Robots already write news in the newspaper | Trends

Robots already write news in the newspaper | Trends

Stop the press! This time there has not been any last minute news bombing to the newsroom; The point is that paper lives its low hours and people use their phones and computers to be informed. In fact, many do not enter the web pages of newspapers; they prefer to be informed through social networks or content aggregation platforms. The digital transformation has hit the media hard, desperately seeking the sustainable business model to bet on in the future.

In the meantime, it seems necessary take advantage of the tools that enable the fourth industrial revolution to streamline journalistic work and reduce production costs. And artificial intelligence can play a remarkable role in this process, specifically in the writing of articles with a more local perspective. Digitization has been a blip for this type of information: the smaller the public to which the news is directed, the more difficult it is to monetize, which is why many media have dispensed with their regional collaborators with the loss of transparency in matters of public importance that this entails.

The Press Association of the United Kingdom (PA, for its acronym in English), In collaboration with the Urbs Media data company, They have developed Reporters, data and robots (RADAR), an initiative that allows building local stories for the media through automation thanks to the information they collect from open data sources of government departments and regional authorities. They estimate that they have saved 20% of the time their journalists dedicate to writing corporate information.

Automation to manage all types of networks

The role of artificial intelligence in process automation is not something that media can take advantage of exclusively. Huawei firmly believes that fewer people will be needed in the future to manage ever larger networks. In practice, it can be summarized in one example: a concert with tens of thousands of people making calls and sending videos without the network becoming saturated.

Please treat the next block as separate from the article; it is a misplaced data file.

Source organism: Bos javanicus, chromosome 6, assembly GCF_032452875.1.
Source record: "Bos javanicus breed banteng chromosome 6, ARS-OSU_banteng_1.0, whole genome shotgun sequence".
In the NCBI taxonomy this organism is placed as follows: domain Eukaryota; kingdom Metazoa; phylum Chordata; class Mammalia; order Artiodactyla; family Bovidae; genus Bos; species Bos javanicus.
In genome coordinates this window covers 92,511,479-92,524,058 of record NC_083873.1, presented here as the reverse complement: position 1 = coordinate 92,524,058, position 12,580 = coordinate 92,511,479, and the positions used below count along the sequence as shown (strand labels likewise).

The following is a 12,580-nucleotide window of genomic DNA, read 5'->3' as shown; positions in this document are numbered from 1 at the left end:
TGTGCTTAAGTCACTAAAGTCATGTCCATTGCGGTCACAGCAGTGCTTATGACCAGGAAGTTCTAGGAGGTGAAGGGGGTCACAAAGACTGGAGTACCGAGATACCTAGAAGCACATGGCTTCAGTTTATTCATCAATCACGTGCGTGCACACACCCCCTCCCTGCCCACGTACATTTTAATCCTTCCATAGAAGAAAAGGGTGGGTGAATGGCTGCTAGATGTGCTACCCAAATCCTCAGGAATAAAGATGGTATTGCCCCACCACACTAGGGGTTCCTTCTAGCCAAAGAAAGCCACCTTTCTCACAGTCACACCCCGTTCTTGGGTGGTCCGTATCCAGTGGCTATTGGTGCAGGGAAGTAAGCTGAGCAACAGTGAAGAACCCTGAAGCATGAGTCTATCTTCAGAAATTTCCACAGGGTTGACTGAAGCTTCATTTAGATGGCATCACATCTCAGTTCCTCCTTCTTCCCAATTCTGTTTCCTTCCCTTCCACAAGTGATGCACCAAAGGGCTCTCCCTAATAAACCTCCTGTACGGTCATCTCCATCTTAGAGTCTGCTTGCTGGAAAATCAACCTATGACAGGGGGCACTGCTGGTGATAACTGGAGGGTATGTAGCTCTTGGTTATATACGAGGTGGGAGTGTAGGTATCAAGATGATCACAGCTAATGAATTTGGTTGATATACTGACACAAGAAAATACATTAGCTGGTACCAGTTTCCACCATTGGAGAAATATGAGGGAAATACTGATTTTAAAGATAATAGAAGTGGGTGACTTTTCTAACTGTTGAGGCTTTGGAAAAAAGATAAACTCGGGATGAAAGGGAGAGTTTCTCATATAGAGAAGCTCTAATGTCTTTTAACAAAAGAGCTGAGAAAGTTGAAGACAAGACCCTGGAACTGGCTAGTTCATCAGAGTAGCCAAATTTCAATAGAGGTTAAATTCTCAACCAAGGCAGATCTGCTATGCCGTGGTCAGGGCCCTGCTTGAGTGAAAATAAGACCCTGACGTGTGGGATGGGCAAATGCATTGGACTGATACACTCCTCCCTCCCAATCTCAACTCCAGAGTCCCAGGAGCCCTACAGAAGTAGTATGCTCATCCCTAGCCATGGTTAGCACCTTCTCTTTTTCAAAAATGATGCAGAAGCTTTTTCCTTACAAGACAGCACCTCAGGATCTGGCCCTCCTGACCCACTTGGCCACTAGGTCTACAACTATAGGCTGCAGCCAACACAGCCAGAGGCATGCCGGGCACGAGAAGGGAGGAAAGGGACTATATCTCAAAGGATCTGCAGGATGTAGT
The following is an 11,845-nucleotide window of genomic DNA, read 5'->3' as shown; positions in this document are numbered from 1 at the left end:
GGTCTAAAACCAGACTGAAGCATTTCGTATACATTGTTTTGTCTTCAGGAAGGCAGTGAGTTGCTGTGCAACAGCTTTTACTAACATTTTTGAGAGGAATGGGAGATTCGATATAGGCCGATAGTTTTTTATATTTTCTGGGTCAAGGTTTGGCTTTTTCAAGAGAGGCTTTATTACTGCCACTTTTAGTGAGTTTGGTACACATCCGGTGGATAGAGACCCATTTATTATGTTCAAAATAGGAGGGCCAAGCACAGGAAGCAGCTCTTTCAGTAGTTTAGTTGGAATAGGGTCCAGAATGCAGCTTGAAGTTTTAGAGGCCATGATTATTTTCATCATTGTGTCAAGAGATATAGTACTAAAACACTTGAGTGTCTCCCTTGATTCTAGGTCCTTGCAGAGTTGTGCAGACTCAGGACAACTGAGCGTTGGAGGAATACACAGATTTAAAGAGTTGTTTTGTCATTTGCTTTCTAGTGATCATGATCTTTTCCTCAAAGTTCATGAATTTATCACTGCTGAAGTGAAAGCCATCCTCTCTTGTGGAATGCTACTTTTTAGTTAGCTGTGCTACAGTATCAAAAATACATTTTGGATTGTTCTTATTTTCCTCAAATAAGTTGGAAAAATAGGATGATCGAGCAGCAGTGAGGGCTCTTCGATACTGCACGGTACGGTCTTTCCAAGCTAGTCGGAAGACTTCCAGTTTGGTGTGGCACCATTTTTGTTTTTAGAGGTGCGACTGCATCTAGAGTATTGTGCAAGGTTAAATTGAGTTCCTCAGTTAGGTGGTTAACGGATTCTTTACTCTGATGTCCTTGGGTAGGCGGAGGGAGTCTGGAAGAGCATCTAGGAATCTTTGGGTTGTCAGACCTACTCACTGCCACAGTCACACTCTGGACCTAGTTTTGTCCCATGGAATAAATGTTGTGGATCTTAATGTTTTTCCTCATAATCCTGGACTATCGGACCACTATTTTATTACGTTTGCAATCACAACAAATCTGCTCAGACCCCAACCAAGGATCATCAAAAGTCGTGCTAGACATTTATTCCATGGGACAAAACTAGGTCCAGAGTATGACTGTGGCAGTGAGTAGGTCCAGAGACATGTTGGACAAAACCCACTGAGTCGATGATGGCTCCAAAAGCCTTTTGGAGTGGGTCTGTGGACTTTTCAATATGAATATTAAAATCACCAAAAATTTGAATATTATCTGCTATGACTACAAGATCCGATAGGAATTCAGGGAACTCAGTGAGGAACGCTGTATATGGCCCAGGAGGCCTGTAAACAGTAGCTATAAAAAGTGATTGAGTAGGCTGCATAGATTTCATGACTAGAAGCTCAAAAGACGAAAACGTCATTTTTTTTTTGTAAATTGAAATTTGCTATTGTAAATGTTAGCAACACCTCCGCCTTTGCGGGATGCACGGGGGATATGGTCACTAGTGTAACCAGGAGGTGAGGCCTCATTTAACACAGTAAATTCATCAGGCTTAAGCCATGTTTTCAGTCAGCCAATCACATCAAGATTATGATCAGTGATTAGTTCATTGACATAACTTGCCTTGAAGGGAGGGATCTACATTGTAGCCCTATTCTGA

The company estimates that 90% of human work for networks and operators is susceptible to being automated, something we could see over the next decade. But the technological goes further: several corporate reports show that the networks of the future can only be managed automatically, given the increase they will experience in complexity, volume and taking into account the entry into the game of actors such as Internet of the things and the 5G.

Huawei's commitment to automated solutions in the sector is consistent and currently develops systems capable of adapting networks efficiently, taking into account their saturation state, thanks to the combination of artificial intelligence, machine learning and deep learning.

"RADAR seeks to take advantage of data open to the public to combine human work and automation, it is a level of journalism that we could never reach with the reporters we have," said Pete Clifton, PA's chief editor, during the presentation of the project. . RADAR has received 700,000 euros from the Digital News Initiative, a Google financing fund that seeks to support journalistic innovation projects. It is one of the largest donations offered by the search engine and, therefore, one of its strongest bets.

During its first month in operation, RADAR generated a dozen news stories that resulted in multiple local versions that were published by different regional media in the United Kingdom. The system is taking its first steps, but its promoters estimate that they will be able to create about 30,000 local stories each month.

Gary Rogers, editor of Urbs Media, recalls in an article in Medium the beginnings of the project: "I clicked on a button to execute a set of data on birth records through a history template that I had written in a natural language generation program. Seconds later, I had hundreds of stories ready, one for each area of ​​local authority in the United Kingdom. "

Coverage of a football match written by Heliograf.

The race to introduce artificial intelligence in the sector is not limited to Europe alone. The Washington Post, the newspaper that the founder of Amazon bought in 2013, has Heliograf, a robot that uses artificial intelligence to write news about politics and cover sporting events. One of his first coverages was that of the Olympic Games in Rio, in 2016, for which he issued brief alerts and reports. During its first year, the system produced 850 news, 60% of them on the US presidential elections.

"Heliograf is creating a new model for more local coverages", affirmed Jeremy Gilbert, director of strategic initiatives of the newspaper. "In the past, we could hardly have counted the most significant matches of the week. Now, we can cover any game for which we have data, giving teams and fans an almost instantaneous coverage to read and share. "


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